by Nafeisa Shukair-Farley
We have all been amazed by the talents of an Itamae (sushi chef) and wonder how they make the beautiful yummy rolls of deliciousness. My curiosity has been mounting since I first tried sushi years ago especially how the rolls get rolled and look so pretty. So when Black Ship Little Katana offered the opportunity to make their signature roll “Katana 101,” I said, “はい、お願いします (yes please)!”
When I arrived at Black Ship which is located downtown Dallas at the Omni Hotel, I was promptly greeted by Vice President Kenneth Choe and he presented me with the traditional sushi chef coat (thank goodness it matched my outfit). Before I had put on the jacket, I was a bit nervous but once the jacket slid on and I tied the sashes, I became empowered and ready to roll. But first, I had to wash my hands.
Once the hand washing was complete and the plastic gloves on, I met my teacher, Yama-san, is this amazingly patient man who would be my best friend for at least the next 30 minutes. He had no idea what he was getting into but he would soon find out.
First, we laid out the makisu (sushi mat) and spread the white sticky rice over the makisu from edge-to-edge, then the seaweed paper which fascinates me with its thin layer and texture. Next is the sliced salmon which is not easy to slice into the “just-right sized” pieces with your hands shaking…I had Yama-san help me so that all my fingers would stay attached. Then, this heavenly stick of cream cheese was laid on top of the salmon (cream cheese makes everything perfect) which was the easiest ingredient to add to the roll. Yama-san handed me half an avocado and showed me how to slice it still in the skin but not keep the skin on and not cut my fingers. Scared and confused? So was I and this process took the longest time for me (this is the first time Yama-san had to showcase his good “being-patient” skills). What took Yama-san seconds took me minutes while holding my breath.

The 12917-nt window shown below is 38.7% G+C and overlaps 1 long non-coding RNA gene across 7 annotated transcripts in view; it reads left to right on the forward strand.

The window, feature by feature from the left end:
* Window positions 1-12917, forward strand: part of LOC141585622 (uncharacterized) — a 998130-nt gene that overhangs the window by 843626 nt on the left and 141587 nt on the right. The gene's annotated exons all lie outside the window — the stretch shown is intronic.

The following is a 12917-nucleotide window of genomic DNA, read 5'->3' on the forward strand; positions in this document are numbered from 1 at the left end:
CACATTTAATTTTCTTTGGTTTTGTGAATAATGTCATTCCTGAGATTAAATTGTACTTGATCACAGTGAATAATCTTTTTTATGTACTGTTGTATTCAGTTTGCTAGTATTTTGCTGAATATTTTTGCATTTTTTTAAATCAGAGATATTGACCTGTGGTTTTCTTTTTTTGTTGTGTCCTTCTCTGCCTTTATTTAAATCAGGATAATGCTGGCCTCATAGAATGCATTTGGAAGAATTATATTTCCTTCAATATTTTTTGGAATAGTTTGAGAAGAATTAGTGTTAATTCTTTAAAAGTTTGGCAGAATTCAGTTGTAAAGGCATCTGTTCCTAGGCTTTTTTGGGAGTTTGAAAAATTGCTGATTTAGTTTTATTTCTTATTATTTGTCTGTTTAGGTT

Now the guts of the Katana 101 was complete and it was time to roll. Well, let’s just say my rolling was more of sphering but I did it – it was not as pretty as Yama-sans roll but it looked good! Yama-san then told me I had to “square off” the sphere and I said, “What?” Why square off what is supposed to be a roll and this began the next test of patience as I could not properly square my sphere.
Yama-san took over and explained that the roll has to be squared off so you can top it with additional items. I had to take the makisu off at this point and again I held my breath worried that my beginning masterpiece would fall apart but it didn’t. Once I took a breath, I topped it with spicy shredded salmon and three dots (like a Dalmatian said Yama-san) of spicy tuna.
You would think that all the work I had just done was the most part of the process but no, it was not! I had to cover the roll with plastic wrap (keeps the roll in place) and cut it into pieces. Yama-san gave me this big huge razor-sharp knife (with patience and trust) and told me to cut the roll. Without breathing, I cut the middle, two ends, then sliced the rest. My slices were not even but it stayed together and I was able to plate it with no problem. Topped my roll off with spicy mayo and eel sauce (I was generous in this process), added some pickled ginger and wasabi and voila… my first ever Katana 101 roll was complete and I took exhaled. Kenneth tried my roll and seemed to be impressed with not only the look, but the taste as well.
As I slid off my sushi chef jacket (I tried to keep it), I conquered making a roll and felt grateful for the experience. The staff made me feel welcomed and I cannot enough good things about Yama-san and his patience.
I highly recommend you patronize Black Ship Little Katana and sit at the sushi bar to watch Yama-san and team at work. You will be amazed and in awe of their talent and precision while making some of the best sushi in town! Tell Yama-san Nafeisa says hi!
Each week Nafeisa (Naf) checks into a new restaurant or pub to create a signature dish or cocktail. Follow her as she takes lessons from the very best in the Dallas-Fort Worth area.